New Delhi

Supreme Court to Check Why Politics Is Increasingly Criminalised
Supreme Court will also determine how the number of cases against politically influential criminals have been dropped by the Union and state governments in the past. (Photo: Reuters)


  • Supreme Court will scrutinise entry of criminals into politics and how their cases have been dropped in the past by the Union and state governments
  • According to Association for Democratic Reforms every third newly elected MP has a criminal record
  • Candidates with criminal cases have greater chances of winning elections than candidates with a clean record: Survey
  • 186 of all newly elected MPs have pending criminal cases against them
  • 2014 general elections has seen the highest number of politicians with criminal records

Though political parties, except the Left, can’t stop loving criminals due to their winnability factor, the Supreme Court has taken up the task of determining the reasons “why politics is increasingly criminalised” and the number of cases against politically influential criminals have been dropped by the Union and state governments in the past.

The court’s direction is unprecedented. So far it has pointed out rise in criminalisation of politics but it has refrained from examining the genesis of the malaise.

The occasion to inspect the tie-up between politically heavyweight criminals (also known as ‘Bahubalis’) and political parties arose when the Uttar Pradesh government filed a petition before the Supreme Court. The petition challenged a judgement by the Allahabad High Court, raising certain issues relating to prolonged trials of politicians that at times culminated in grant of bail for them to take part in elections.

Former Additional Solicitor General Sidharth Luthra, who assisted the court in the matter, had culled out several issues for examination by judges Ranjan Gogoi and NV Ramana.

They had issued notices to the Union and state governments asking to lay down criteria for grant of sanctions to prosecute elected MLAs and MPs and for withdrawal of prosecution of “persons with political background”.

Top Court Steps In

Interestingly, in November the apex court will start to determine “methods by which criminals begin to dictate their wishes to politicians” and check their entry into politics. It would examine whether the prosecution agency could be separated from the executive’s control and how soon its recommendations for reforms in police administration could be enforced.

A report by the Law Commission had recommended a one year dead-line for the disposal of criminal cases against accused lawmakers but the Supreme Court then held that all accused persons are entitled to speedy trial under the Constitution and a new class of accused politicians can’t be created for expeditious dispensation.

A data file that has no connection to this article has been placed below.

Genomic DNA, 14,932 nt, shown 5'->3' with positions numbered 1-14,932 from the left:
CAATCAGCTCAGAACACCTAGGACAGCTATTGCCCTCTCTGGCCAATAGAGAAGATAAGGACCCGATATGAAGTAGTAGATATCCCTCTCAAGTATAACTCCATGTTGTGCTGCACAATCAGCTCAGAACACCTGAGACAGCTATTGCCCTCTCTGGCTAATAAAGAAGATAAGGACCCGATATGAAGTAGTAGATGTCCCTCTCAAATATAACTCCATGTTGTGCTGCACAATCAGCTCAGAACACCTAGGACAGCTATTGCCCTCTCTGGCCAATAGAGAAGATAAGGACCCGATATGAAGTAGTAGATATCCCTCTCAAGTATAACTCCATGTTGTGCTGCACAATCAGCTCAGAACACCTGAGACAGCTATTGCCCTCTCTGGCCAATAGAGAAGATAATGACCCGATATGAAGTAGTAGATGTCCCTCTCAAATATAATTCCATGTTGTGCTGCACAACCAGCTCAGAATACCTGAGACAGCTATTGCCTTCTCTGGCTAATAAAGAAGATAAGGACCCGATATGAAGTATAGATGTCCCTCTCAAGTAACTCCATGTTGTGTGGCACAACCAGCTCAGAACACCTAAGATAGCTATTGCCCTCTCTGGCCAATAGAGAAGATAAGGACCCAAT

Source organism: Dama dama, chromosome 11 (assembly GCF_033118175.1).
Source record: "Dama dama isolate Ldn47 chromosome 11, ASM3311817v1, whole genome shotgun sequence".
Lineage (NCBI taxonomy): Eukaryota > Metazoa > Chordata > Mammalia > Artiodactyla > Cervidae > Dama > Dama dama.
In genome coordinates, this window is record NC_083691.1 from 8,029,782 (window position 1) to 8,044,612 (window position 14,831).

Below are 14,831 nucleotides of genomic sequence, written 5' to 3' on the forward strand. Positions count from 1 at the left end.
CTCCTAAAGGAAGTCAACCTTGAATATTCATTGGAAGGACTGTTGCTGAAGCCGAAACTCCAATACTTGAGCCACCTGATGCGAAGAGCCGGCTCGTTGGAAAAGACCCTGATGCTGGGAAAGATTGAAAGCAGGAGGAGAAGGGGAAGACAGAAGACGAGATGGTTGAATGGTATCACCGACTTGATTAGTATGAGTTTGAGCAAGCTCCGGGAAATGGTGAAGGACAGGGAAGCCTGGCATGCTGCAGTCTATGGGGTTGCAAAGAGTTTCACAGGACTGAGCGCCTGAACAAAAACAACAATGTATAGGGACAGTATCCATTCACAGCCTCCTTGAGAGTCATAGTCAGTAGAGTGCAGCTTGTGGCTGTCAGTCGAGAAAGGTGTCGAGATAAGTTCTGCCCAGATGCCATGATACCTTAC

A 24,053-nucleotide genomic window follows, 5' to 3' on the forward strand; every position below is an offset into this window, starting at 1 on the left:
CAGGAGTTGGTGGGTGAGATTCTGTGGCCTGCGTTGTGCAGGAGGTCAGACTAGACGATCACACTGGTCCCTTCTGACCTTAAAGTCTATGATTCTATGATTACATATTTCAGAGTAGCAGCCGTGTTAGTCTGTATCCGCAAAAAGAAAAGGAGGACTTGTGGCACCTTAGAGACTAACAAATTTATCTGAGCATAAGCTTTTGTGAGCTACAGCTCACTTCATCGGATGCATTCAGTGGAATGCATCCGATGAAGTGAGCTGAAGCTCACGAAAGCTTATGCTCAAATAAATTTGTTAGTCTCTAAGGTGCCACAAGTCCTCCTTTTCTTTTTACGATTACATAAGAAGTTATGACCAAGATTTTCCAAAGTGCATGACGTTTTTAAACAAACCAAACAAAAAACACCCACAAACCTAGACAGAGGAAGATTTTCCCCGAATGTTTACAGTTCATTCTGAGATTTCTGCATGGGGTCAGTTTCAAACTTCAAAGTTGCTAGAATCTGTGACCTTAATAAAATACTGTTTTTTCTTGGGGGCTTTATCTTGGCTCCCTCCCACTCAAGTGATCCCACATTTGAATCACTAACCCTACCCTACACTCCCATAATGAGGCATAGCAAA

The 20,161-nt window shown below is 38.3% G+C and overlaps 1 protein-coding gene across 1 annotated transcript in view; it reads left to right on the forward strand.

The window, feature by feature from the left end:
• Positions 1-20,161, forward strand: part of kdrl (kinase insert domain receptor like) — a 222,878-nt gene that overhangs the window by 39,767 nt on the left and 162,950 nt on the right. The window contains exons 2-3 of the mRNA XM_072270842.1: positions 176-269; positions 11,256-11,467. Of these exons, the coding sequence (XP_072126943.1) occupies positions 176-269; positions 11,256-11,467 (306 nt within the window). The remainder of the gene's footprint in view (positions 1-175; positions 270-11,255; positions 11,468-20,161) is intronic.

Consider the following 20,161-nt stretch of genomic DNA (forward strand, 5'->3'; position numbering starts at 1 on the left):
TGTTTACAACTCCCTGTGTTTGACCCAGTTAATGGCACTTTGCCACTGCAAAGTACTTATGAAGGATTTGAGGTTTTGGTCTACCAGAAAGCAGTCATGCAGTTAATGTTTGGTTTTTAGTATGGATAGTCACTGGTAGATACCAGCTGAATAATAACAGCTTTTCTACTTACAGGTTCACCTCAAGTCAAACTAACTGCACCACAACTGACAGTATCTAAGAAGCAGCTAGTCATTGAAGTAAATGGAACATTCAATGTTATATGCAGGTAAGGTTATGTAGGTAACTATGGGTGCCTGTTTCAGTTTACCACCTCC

Criminalisation of Politics

Prime Minister Narendra Modi in his maiden speech in the Lok Sabha last year, had made an appeal to all the MPs to rise above political considerations and made a joint appeal to the Chief Justice of India to ensure speedy trial of lawmakers who were facing all sorts of charges under the penal law or other provisions. But no headway has been made so far.

A survey last year had conclusively found that candidates charged with a crime have a 2:1 chance of winning the election over candidates with no criminal background.

Interestingly, the Association for Democratic Reforms (ADR) notes that the chances of winning were higher for candidates with criminal cases, compared to the candidates with a clean record.

Political parties liberally and repeatedly hand out tickets to criminally charged candidates. 74 per cent of candidates with criminal background have re-contested elections in the last ten years.
— Law Commission

It has been held by the Supreme Court that,

...the slow motion becomes much slower motion when politically powerful or high and influential persons figure as accused… Due to such tactics, delays are thought to be directly related to low rates of convictions in the country.

When Parties Accept Corruption

An analysis of the 543 MPs by ADR shows that 186 (about 34 per cent) of the newly elected MPs have revealed in election affidavits that they have pending criminal cases against them. In the 2009 Lok Sabha, the figure was 158 (about 30 per cent) of the total MPs.

In the current Lok Sabha, 63 BJP MPs have serious criminal charges pending against them, while Congress has three candidates with criminal charges out of a total of 44. Similarly, AIADMK from Tamil Nadu has three out of 37 winners facing criminal charges. Proportionately, eight out of 18 Shiv Sena MPs and four out of 34 winners fielded by AITC have serious pending criminal charges.

Among the newly elected MPs, 112 have pending criminal charges against them, including murder, attempt to murder, communal disharmony, kidnapping and crimes against women. ADR says nine MPs have murder cases against them, while another 17 face attempted murder cases. Similarly, there are two MPs who have cases related to crimes against women.

It has been found that the 2014 general election has seen the highest number of politicians with criminal records being elected to the Lok Sabha. Every third newly elected MP has a criminal record, ADR says.

(The writer is a Delhi-based senior journalist.)

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